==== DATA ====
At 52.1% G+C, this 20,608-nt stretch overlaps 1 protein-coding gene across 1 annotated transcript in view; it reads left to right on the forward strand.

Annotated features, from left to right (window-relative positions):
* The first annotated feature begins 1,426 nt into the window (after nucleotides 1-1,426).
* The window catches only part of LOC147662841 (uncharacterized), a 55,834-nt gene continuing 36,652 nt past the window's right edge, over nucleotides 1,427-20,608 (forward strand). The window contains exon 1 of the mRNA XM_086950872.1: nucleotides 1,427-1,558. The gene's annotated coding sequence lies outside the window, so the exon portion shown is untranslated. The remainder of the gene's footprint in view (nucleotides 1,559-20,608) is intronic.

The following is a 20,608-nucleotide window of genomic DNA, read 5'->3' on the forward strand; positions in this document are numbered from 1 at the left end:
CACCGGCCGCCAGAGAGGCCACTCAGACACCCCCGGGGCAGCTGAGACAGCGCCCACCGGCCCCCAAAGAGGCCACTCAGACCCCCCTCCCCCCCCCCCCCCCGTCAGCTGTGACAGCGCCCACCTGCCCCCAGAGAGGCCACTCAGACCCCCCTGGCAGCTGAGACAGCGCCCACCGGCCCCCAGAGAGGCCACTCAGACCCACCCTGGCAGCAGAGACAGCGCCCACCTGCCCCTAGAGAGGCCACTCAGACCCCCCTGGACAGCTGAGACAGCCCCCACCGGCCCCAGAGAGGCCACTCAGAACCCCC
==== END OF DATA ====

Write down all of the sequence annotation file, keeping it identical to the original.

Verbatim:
At 52.1% G+C, this 20,608-nt stretch overlaps 1 protein-coding gene across 1 annotated transcript in view; it reads left to right on the forward strand.

Annotated features, from left to right (window-relative positions):
* The first annotated feature begins 1,426 nt into the window (after nucleotides 1-1,426).
* The window catches only part of LOC147662841 (uncharacterized), a 55,834-nt gene continuing 36,652 nt past the window's right edge, over nucleotides 1,427-20,608 (forward strand). The window contains exon 1 of the mRNA XM_086950872.1: nucleotides 1,427-1,558. The gene's annotated coding sequence lies outside the window, so the exon portion shown is untranslated. The remainder of the gene's footprint in view (nucleotides 1,559-20,608) is intronic.

The following is a 20,608-nucleotide window of genomic DNA, read 5'->3' on the forward strand; positions in this document are numbered from 1 at the left end:
CACCGGCCGCCAGAGAGGCCACTCAGACACCCCCGGGGCAGCTGAGACAGCGCCCACCGGCCCCCAAAGAGGCCACTCAGACCCCCCTCCCCCCCCCCCCCCCGTCAGCTGTGACAGCGCCCACCTGCCCCCAGAGAGGCCACTCAGACCCCCCTGGCAGCTGAGACAGCGCCCACCGGCCCCCAGAGAGGCCACTCAGACCCACCCTGGCAGCAGAGACAGCGCCCACCTGCCCCTAGAGAGGCCACTCAGACCCCCCTGGACAGCTGAGACAGCCCCCACCGGCCCCAGAGAGGCCACTCAGAACCCCC